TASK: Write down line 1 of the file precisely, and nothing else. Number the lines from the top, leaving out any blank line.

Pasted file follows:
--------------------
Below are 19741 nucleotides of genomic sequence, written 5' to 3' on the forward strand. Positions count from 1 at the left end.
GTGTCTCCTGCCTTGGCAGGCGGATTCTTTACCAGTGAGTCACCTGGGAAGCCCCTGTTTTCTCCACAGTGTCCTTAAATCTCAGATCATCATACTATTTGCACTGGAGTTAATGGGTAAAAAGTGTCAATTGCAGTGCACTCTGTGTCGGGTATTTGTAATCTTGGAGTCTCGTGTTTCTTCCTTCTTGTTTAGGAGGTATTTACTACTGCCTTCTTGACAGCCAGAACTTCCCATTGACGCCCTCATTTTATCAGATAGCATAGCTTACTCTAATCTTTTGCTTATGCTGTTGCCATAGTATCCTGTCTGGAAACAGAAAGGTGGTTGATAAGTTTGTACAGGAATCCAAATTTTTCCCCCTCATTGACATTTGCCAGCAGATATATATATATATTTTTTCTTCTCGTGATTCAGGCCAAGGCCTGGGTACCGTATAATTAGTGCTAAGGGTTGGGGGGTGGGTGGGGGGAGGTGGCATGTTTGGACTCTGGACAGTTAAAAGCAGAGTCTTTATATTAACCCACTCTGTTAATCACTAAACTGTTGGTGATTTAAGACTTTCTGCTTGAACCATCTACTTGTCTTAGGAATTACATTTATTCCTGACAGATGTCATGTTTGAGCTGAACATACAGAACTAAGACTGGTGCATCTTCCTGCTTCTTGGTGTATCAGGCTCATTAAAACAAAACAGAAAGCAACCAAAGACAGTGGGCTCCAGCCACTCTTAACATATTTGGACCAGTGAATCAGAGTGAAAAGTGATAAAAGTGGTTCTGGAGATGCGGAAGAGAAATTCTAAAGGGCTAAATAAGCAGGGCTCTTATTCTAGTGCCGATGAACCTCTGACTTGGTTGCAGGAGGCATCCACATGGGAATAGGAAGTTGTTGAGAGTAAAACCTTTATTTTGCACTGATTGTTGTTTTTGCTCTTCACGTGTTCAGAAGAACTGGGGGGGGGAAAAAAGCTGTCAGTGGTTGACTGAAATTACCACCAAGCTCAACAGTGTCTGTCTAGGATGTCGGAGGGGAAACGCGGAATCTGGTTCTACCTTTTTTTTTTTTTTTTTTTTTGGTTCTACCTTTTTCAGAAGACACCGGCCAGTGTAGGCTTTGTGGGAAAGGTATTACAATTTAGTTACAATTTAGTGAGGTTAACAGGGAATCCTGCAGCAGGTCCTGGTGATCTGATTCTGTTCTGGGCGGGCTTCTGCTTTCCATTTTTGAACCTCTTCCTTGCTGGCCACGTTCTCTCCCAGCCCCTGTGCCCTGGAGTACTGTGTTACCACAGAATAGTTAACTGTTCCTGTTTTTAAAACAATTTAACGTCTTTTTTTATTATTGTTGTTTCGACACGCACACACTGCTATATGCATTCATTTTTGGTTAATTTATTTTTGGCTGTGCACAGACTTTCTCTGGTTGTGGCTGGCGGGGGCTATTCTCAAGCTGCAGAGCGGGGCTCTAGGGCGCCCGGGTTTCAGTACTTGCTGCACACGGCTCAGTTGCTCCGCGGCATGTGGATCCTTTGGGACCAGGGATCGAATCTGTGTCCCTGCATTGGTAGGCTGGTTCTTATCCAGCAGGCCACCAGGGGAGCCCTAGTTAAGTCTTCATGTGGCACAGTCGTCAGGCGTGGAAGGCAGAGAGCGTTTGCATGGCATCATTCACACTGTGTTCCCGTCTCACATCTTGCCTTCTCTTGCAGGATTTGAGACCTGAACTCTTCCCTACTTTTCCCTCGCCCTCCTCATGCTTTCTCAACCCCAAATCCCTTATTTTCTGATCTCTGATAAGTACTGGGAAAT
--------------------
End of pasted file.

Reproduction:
Below are 19741 nucleotides of genomic sequence, written 5' to 3' on the forward strand. Positions count from 1 at the left end.